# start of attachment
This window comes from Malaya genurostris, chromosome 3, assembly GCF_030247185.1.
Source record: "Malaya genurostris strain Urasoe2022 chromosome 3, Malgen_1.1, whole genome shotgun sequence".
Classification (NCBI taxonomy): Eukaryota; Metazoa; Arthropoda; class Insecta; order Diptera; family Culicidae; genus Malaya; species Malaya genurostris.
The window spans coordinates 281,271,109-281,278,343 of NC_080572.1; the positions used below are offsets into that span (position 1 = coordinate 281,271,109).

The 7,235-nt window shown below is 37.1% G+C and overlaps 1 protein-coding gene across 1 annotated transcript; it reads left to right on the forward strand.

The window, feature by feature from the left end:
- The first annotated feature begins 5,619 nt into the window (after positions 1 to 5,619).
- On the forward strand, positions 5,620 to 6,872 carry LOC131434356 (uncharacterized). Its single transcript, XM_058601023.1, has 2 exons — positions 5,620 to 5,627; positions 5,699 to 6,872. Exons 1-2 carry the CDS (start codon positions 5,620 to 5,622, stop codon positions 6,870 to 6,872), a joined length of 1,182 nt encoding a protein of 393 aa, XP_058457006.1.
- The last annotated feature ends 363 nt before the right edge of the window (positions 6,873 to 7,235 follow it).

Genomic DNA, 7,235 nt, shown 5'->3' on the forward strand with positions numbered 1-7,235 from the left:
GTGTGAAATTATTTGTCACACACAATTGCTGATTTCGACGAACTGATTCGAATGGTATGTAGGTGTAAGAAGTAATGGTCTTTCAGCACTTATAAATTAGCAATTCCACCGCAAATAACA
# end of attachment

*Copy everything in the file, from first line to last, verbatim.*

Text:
This window comes from Malaya genurostris, chromosome 3, assembly GCF_030247185.1.
Source record: "Malaya genurostris strain Urasoe2022 chromosome 3, Malgen_1.1, whole genome shotgun sequence".
Classification (NCBI taxonomy): Eukaryota; Metazoa; Arthropoda; class Insecta; order Diptera; family Culicidae; genus Malaya; species Malaya genurostris.
The window spans coordinates 281,271,109-281,278,343 of NC_080572.1; the positions used below are offsets into that span (position 1 = coordinate 281,271,109).

The 7,235-nt window shown below is 37.1% G+C and overlaps 1 protein-coding gene across 1 annotated transcript; it reads left to right on the forward strand.

The window, feature by feature from the left end:
- The first annotated feature begins 5,619 nt into the window (after positions 1 to 5,619).
- On the forward strand, positions 5,620 to 6,872 carry LOC131434356 (uncharacterized). Its single transcript, XM_058601023.1, has 2 exons — positions 5,620 to 5,627; positions 5,699 to 6,872. Exons 1-2 carry the CDS (start codon positions 5,620 to 5,622, stop codon positions 6,870 to 6,872), a joined length of 1,182 nt encoding a protein of 393 aa, XP_058457006.1.
- The last annotated feature ends 363 nt before the right edge of the window (positions 6,873 to 7,235 follow it).

Genomic DNA, 7,235 nt, shown 5'->3' on the forward strand with positions numbered 1-7,235 from the left:
GTGTGAAATTATTTGTCACACACAATTGCTGATTTCGACGAACTGATTCGAATGGTATGTAGGTGTAAGAAGTAATGGTCTTTCAGCACTTATAAATTAGCAATTCCACCGCAAATAACA